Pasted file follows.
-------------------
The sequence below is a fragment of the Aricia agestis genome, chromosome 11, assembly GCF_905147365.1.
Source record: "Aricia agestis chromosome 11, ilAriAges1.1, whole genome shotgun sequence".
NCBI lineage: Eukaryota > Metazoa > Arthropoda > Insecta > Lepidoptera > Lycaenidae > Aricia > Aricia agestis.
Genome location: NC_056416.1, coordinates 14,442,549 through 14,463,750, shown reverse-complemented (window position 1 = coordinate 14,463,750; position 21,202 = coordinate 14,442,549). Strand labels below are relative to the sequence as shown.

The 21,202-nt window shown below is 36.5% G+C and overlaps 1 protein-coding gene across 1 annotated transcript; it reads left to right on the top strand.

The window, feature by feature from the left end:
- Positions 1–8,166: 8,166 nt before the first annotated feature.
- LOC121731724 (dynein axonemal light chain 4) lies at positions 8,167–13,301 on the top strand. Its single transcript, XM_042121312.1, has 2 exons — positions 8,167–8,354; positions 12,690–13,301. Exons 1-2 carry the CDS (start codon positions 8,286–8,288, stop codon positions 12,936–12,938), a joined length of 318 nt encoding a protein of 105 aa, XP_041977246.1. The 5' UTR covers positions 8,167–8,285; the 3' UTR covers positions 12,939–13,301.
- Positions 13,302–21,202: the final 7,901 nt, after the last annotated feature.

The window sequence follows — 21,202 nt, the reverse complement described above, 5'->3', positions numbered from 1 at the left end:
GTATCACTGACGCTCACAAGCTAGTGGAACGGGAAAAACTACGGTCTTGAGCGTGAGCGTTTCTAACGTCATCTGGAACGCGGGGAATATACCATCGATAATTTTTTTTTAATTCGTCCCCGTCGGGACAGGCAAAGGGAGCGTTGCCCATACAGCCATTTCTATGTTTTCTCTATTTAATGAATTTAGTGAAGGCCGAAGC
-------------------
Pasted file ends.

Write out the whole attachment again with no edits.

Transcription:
The sequence below is a fragment of the Aricia agestis genome, chromosome 11, assembly GCF_905147365.1.
Source record: "Aricia agestis chromosome 11, ilAriAges1.1, whole genome shotgun sequence".
NCBI lineage: Eukaryota > Metazoa > Arthropoda > Insecta > Lepidoptera > Lycaenidae > Aricia > Aricia agestis.
Genome location: NC_056416.1, coordinates 14,442,549 through 14,463,750, shown reverse-complemented (window position 1 = coordinate 14,463,750; position 21,202 = coordinate 14,442,549). Strand labels below are relative to the sequence as shown.

The 21,202-nt window shown below is 36.5% G+C and overlaps 1 protein-coding gene across 1 annotated transcript; it reads left to right on the top strand.

The window, feature by feature from the left end:
- Positions 1–8,166: 8,166 nt before the first annotated feature.
- LOC121731724 (dynein axonemal light chain 4) lies at positions 8,167–13,301 on the top strand. Its single transcript, XM_042121312.1, has 2 exons — positions 8,167–8,354; positions 12,690–13,301. Exons 1-2 carry the CDS (start codon positions 8,286–8,288, stop codon positions 12,936–12,938), a joined length of 318 nt encoding a protein of 105 aa, XP_041977246.1. The 5' UTR covers positions 8,167–8,285; the 3' UTR covers positions 12,939–13,301.
- Positions 13,302–21,202: the final 7,901 nt, after the last annotated feature.

The window sequence follows — 21,202 nt, the reverse complement described above, 5'->3', positions numbered from 1 at the left end:
GTATCACTGACGCTCACAAGCTAGTGGAACGGGAAAAACTACGGTCTTGAGCGTGAGCGTTTCTAACGTCATCTGGAACGCGGGGAATATACCATCGATAATTTTTTTTTAATTCGTCCCCGTCGGGACAGGCAAAGGGAGCGTTGCCCATACAGCCATTTCTATGTTTTCTCTATTTAATGAATTTAGTGAAGGCCGAAGC